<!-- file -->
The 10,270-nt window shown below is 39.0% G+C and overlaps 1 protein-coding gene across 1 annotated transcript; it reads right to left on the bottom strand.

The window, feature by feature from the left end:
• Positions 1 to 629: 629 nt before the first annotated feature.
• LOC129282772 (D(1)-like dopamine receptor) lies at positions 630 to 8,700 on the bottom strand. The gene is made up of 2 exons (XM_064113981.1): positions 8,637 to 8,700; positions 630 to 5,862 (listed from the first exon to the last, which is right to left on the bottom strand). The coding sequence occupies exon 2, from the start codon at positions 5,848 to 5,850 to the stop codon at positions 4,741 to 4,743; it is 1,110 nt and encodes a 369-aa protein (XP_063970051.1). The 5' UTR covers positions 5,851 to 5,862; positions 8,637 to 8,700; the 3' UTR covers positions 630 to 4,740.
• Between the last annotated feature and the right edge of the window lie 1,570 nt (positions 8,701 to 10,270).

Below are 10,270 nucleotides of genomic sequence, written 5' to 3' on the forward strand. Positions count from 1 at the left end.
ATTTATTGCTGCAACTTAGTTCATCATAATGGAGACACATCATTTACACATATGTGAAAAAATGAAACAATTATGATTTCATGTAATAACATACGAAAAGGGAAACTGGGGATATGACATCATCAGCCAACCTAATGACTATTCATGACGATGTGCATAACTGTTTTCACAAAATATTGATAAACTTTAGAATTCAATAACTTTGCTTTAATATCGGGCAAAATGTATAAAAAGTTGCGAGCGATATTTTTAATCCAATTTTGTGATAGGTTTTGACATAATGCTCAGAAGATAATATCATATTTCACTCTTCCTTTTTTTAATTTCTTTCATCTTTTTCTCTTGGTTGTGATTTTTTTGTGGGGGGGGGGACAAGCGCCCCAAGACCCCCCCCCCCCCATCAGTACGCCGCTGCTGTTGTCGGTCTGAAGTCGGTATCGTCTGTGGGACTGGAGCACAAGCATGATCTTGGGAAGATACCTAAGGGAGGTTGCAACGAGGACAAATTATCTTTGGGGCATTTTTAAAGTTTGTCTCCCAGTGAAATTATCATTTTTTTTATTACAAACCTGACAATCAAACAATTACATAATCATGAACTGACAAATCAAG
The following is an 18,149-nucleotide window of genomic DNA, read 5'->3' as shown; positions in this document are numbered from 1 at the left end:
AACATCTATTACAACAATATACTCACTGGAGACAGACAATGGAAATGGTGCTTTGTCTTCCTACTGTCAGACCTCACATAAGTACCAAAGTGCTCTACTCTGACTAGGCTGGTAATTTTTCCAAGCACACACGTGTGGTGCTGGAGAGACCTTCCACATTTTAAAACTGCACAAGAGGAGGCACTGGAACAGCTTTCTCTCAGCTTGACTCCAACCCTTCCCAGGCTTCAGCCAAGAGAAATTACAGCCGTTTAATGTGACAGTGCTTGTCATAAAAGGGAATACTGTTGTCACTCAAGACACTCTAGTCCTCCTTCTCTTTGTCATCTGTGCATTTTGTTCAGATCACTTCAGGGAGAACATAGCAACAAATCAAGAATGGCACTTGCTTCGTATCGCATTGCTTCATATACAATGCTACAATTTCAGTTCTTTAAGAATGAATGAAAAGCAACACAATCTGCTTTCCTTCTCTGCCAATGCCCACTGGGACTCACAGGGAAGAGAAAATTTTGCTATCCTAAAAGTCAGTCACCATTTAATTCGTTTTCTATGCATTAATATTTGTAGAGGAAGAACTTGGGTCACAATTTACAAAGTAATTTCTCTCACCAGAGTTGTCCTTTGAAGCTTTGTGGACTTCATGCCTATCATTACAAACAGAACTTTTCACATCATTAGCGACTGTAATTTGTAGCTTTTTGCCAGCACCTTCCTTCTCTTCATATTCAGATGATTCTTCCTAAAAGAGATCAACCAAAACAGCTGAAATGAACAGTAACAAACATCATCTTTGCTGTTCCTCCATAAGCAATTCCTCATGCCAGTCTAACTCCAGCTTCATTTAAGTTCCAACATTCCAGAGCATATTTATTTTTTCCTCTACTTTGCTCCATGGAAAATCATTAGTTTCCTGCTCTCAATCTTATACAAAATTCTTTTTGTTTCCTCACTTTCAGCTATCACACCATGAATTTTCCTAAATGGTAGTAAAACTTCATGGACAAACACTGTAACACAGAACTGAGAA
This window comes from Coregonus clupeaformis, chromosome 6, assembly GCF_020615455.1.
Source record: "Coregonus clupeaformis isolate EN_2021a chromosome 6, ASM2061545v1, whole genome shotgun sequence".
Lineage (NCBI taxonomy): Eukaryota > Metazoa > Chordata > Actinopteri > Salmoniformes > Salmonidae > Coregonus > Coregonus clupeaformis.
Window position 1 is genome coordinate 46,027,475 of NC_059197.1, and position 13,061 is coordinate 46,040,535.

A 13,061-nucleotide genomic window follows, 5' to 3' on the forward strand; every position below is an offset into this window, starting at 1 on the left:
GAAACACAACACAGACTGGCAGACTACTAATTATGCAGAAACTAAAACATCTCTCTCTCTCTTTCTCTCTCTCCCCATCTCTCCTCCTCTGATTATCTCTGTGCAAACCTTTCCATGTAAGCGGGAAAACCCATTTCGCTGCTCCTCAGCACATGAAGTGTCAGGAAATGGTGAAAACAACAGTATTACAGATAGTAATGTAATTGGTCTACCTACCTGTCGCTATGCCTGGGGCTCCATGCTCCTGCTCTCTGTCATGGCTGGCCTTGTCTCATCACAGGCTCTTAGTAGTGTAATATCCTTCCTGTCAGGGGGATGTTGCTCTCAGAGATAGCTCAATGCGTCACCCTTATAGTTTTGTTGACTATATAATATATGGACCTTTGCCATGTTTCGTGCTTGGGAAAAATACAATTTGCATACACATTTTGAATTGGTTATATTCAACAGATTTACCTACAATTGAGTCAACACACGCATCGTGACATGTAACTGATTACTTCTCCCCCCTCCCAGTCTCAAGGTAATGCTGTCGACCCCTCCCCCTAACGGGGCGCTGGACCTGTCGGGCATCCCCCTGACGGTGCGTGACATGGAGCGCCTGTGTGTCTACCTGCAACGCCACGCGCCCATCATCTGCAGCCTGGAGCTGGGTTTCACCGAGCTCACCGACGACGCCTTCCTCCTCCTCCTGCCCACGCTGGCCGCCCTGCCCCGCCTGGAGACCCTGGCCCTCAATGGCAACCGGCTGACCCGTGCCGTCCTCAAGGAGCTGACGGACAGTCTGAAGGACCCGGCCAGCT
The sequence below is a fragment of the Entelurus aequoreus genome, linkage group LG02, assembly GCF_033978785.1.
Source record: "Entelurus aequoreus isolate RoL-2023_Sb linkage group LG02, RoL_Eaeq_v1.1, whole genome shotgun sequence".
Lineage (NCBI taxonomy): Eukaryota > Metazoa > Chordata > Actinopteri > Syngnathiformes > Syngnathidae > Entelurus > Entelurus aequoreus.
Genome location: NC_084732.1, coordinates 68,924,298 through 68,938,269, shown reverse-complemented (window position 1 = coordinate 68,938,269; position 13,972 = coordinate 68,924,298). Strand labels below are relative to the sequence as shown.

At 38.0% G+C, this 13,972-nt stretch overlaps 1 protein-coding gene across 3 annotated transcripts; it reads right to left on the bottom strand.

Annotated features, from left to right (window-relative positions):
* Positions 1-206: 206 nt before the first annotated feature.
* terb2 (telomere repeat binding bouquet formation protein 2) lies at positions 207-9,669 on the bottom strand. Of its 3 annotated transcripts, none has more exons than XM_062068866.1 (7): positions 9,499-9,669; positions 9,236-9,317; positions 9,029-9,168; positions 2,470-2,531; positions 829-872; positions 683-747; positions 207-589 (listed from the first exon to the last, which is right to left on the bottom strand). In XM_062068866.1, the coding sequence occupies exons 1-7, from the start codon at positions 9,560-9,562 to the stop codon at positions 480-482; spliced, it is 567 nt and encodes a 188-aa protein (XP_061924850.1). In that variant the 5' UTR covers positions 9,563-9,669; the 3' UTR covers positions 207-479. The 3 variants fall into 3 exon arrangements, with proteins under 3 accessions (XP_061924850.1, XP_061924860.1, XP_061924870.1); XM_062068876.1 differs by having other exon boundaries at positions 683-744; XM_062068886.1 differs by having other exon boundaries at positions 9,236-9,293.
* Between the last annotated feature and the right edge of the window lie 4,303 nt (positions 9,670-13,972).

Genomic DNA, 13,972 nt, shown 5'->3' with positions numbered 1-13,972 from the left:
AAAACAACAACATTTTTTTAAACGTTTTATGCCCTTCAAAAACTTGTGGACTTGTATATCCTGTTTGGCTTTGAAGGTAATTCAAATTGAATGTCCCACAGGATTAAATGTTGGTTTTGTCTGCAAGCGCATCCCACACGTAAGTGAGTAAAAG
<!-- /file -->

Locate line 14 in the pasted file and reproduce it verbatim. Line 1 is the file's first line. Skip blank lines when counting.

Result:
A 13,061-nucleotide genomic window follows, 5' to 3' on the forward strand; every position below is an offset into this window, starting at 1 on the left: